Please see below for an earlier post on the subject of color studies, plus a link to an excellent short essay on the nature and purpose of color studies written by the sculptor Sandra Shaw.
Saturday, July 2, 2016
This summer I have been focusing on making color studies from nature. These are few oil sketches I made recently, plus 2 imaginary sunsets I made last summer. The degree of realism varies from sketch to sketch, but focusing only on the illusion of light, I think one can see the difference between working directly from nature and working from imagination.
Sunday, May 29, 2016
This is my new painting. It is titled Pilgrim
The limitations of photography make it difficult to reproduce the appearance of a painting satisfactorily. An artwork must be seen in person in order to be fully grasped in the manner that the artist intended. This painting is intended to be viewed both from afar and close up, and in both daylight and artificial light. I present here a variety of photographs focusing on different sections of the painting in different scales and in different lighting. I hope this will give the viewer some sense of the real experience.
Sunday, May 15, 2016
These are a few studies done in oil. They are not works of impressionism but are rather "color studies," a type of exercise which painters use both to plan compositions and, such as in this case, to exercise their capacity to capture the tonal key of a light setting by rendering the relative values of color in that setting.
Sandra Shaw, an artist whom I respect, states the purpose of color studies as such: "A brief sketch quickly executed heightens the artist's awareness of what he is looking at, and motivates him to commit to canvas the essential elements of the subject. By executing many color studies from nature, the artist learns to grasp the essentials of a subject and establish them as the foundation of his work."
(Link to Sandra Shaw's website)
(Link to Sandra Shaw's website)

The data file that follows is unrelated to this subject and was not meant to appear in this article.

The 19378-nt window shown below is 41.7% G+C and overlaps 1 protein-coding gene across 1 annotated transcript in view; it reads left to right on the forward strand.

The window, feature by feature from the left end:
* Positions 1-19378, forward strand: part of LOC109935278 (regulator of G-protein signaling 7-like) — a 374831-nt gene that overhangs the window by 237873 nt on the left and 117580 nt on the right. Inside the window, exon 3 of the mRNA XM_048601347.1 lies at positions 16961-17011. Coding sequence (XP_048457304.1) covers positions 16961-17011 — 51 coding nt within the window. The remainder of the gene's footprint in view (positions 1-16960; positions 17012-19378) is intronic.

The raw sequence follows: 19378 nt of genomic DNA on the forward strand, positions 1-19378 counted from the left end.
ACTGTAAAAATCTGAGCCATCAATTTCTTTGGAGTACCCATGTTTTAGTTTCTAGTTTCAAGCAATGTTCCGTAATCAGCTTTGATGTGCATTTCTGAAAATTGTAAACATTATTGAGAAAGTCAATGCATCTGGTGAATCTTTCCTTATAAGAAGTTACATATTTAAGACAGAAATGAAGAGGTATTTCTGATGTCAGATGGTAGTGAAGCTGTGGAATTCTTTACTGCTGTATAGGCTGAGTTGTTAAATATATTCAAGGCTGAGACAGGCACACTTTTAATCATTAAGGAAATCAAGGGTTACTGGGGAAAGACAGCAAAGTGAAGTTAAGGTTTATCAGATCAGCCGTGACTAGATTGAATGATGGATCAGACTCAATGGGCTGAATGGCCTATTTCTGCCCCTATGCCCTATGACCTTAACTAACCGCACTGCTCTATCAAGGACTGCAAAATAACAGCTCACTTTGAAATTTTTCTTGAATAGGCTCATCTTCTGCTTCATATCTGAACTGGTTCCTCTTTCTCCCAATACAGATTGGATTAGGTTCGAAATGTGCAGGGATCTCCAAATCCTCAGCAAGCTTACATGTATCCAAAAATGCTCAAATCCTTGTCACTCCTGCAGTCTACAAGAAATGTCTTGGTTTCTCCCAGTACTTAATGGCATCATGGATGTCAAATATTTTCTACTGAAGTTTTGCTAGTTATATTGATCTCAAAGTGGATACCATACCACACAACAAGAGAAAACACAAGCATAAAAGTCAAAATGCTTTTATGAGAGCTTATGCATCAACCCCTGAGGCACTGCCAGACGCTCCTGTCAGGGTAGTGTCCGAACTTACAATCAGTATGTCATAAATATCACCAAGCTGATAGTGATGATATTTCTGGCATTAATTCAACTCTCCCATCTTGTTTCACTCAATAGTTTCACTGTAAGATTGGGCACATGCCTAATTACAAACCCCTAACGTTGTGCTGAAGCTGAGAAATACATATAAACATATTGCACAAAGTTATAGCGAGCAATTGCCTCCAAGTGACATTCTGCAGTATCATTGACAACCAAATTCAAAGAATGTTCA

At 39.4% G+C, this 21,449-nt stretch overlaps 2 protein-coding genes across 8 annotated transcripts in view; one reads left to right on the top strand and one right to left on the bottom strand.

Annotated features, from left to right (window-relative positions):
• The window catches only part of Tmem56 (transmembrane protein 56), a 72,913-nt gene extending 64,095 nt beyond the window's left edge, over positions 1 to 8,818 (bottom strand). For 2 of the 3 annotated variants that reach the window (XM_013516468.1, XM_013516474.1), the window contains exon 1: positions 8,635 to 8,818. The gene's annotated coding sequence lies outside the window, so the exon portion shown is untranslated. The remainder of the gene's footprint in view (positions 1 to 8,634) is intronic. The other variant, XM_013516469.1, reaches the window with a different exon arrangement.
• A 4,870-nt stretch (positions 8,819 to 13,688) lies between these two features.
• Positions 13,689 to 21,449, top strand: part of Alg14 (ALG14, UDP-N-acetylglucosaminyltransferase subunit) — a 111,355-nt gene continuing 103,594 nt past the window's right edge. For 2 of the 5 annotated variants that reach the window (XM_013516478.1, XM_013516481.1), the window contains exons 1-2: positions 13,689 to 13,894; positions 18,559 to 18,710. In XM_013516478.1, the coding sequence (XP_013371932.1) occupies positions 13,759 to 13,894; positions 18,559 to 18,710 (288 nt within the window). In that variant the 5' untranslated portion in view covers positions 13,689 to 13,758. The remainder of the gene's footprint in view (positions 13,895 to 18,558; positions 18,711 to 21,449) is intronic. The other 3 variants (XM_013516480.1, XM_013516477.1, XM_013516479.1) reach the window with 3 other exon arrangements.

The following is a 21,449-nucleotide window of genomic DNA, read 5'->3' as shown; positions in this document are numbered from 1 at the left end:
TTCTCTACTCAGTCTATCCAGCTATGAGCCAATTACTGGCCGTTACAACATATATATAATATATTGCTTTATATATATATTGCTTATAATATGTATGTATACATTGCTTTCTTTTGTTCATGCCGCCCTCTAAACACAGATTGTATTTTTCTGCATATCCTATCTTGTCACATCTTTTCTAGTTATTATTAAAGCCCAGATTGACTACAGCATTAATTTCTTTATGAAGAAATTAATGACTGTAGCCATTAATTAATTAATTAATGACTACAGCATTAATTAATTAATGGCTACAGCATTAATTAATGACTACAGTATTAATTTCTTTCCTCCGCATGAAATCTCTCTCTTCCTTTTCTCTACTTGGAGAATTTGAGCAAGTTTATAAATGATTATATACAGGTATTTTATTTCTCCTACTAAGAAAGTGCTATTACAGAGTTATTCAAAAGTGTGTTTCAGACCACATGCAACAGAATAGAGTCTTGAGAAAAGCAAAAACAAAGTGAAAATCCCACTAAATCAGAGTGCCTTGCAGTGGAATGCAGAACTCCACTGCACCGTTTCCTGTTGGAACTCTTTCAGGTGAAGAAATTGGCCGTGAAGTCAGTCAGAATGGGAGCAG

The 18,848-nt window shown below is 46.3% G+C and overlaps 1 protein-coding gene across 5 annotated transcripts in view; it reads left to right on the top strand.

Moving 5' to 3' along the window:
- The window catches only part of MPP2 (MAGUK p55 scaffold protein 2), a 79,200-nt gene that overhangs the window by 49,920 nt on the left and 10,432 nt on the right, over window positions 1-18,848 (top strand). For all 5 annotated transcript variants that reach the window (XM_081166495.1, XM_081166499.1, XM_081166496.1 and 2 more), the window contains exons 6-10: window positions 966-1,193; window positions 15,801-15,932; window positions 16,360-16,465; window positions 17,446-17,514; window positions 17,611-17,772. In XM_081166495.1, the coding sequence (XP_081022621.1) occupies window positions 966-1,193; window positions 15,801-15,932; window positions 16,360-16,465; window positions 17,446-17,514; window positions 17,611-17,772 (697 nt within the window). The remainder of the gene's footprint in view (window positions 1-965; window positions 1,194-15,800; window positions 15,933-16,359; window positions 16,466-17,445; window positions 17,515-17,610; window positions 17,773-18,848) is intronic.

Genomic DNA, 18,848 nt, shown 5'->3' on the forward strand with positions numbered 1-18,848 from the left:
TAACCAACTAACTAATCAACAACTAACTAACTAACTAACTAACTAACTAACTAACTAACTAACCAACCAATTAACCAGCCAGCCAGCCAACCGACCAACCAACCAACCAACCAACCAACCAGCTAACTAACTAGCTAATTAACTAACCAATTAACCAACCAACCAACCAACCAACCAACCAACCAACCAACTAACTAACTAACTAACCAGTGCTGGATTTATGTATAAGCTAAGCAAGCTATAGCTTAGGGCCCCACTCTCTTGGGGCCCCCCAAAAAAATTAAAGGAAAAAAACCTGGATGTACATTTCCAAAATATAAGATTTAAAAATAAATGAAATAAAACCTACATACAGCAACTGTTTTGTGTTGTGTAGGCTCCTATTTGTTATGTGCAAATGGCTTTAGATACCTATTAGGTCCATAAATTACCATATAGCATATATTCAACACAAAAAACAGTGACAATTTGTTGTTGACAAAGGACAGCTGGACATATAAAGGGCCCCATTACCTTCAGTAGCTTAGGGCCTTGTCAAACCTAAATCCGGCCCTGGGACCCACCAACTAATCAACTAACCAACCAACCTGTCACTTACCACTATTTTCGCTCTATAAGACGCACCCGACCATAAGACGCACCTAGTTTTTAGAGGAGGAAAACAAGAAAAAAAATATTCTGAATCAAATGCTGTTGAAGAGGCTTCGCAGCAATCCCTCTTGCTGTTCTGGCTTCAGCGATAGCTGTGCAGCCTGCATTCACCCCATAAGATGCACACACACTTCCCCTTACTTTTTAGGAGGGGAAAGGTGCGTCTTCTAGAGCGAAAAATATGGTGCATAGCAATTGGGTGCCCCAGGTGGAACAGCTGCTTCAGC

Monday, January 25, 2016
Parallax Still Life II
This is my second serious attempt at the depiction of what may be called the "parallax" effect of our two eyes, that is, the observable doubled image of entities not directly focused on. I post it here in order to document the progression of the idea, but with some degree of reticence since, in certain respects, this painting fails where the first succeeded.
My primary concern in these paintings is to depict the integrative action of the eyes as they focus on an entity. I must stress that my purpose is in no way to project a distorted or arbitrarily manipulated representation of vision. It is focus that I am concerned with, not distortion.
As such, a crucial aspect of the representation is that the objects depicted in focus must have some self-assertive quality. They must stand out from the doubled objects as meriting special attention. This is where my first attempt succeeded. The object of primary focus is the piece of paper on which is the drawing of a tree, which stands out in that it is a drawing and that it bears the signature. In this second attempt the objects of primary focus, the mirror frame and the branch, are mundane relative to the other objects depicted, and as such do not assert themselves as demanding the viewer's attention. The lesson here is that if one is to present an object specifically as in focus it must be something worth focusing on.
The second aspect in which Parallax I was successful is that the object of primary focus resides directly behind an object in parallax—the edge of the cabinet. By directly superposing the one in front of the other, the action of looking past the cabinet towards the drawing is made clearly intelligible. In Parallax II I attempted to repeat this effect via the position of the candle in front of the mirror frame. However, their intersection is so limited that the effect is all but lost.
The success of my second attempt lies in the depiction of doubling itself. I am becoming more confident in selecting what features to isolate in the doubled objects without effacing their 3-dimensional reality.
I have not chosen my next subject, but I will use the following guidelines in its selection: a more limited array of objects, an emphasis on the superposition of object in front of object, and the correspondence of relative focus to relative value-importance of the object. I also think that a more selective use of lighting could be valuable.